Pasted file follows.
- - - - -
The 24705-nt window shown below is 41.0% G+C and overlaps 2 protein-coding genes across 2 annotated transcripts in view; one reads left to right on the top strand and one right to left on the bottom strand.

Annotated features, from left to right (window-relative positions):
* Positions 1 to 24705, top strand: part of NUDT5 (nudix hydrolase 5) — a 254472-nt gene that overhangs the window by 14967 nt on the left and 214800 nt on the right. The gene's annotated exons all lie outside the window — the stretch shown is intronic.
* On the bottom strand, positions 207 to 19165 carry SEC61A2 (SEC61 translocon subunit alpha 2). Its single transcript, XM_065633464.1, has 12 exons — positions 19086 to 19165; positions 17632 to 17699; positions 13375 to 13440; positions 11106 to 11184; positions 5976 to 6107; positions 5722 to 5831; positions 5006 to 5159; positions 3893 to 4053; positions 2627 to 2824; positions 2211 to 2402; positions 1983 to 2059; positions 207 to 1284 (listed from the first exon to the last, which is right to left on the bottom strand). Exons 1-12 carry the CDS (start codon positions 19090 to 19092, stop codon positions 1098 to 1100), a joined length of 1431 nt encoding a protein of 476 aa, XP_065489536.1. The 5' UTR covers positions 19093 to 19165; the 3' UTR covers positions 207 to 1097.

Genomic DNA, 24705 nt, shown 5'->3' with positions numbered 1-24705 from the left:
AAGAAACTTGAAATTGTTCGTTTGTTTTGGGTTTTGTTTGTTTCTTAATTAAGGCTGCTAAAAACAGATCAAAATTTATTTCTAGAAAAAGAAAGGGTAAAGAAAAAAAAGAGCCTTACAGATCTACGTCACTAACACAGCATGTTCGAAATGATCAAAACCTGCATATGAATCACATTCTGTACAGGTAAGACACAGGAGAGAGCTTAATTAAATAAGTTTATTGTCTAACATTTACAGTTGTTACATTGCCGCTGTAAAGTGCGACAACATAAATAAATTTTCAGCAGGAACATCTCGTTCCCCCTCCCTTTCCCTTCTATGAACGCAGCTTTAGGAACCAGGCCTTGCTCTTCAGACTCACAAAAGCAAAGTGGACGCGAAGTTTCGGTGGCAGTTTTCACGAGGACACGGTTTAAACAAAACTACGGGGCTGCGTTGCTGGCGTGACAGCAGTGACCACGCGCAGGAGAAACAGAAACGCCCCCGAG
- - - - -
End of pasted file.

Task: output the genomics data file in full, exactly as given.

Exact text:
The 24705-nt window shown below is 41.0% G+C and overlaps 2 protein-coding genes across 2 annotated transcripts in view; one reads left to right on the top strand and one right to left on the bottom strand.

Annotated features, from left to right (window-relative positions):
* Positions 1 to 24705, top strand: part of NUDT5 (nudix hydrolase 5) — a 254472-nt gene that overhangs the window by 14967 nt on the left and 214800 nt on the right. The gene's annotated exons all lie outside the window — the stretch shown is intronic.
* On the bottom strand, positions 207 to 19165 carry SEC61A2 (SEC61 translocon subunit alpha 2). Its single transcript, XM_065633464.1, has 12 exons — positions 19086 to 19165; positions 17632 to 17699; positions 13375 to 13440; positions 11106 to 11184; positions 5976 to 6107; positions 5722 to 5831; positions 5006 to 5159; positions 3893 to 4053; positions 2627 to 2824; positions 2211 to 2402; positions 1983 to 2059; positions 207 to 1284 (listed from the first exon to the last, which is right to left on the bottom strand). Exons 1-12 carry the CDS (start codon positions 19090 to 19092, stop codon positions 1098 to 1100), a joined length of 1431 nt encoding a protein of 476 aa, XP_065489536.1. The 5' UTR covers positions 19093 to 19165; the 3' UTR covers positions 207 to 1097.

Genomic DNA, 24705 nt, shown 5'->3' with positions numbered 1-24705 from the left:
AAGAAACTTGAAATTGTTCGTTTGTTTTGGGTTTTGTTTGTTTCTTAATTAAGGCTGCTAAAAACAGATCAAAATTTATTTCTAGAAAAAGAAAGGGTAAAGAAAAAAAAGAGCCTTACAGATCTACGTCACTAACACAGCATGTTCGAAATGATCAAAACCTGCATATGAATCACATTCTGTACAGGTAAGACACAGGAGAGAGCTTAATTAAATAAGTTTATTGTCTAACATTTACAGTTGTTACATTGCCGCTGTAAAGTGCGACAACATAAATAAATTTTCAGCAGGAACATCTCGTTCCCCCTCCCTTTCCCTTCTATGAACGCAGCTTTAGGAACCAGGCCTTGCTCTTCAGACTCACAAAAGCAAAGTGGACGCGAAGTTTCGGTGGCAGTTTTCACGAGGACACGGTTTAAACAAAACTACGGGGCTGCGTTGCTGGCGTGACAGCAGTGACCACGCGCAGGAGAAACAGAAACGCCCCCGAG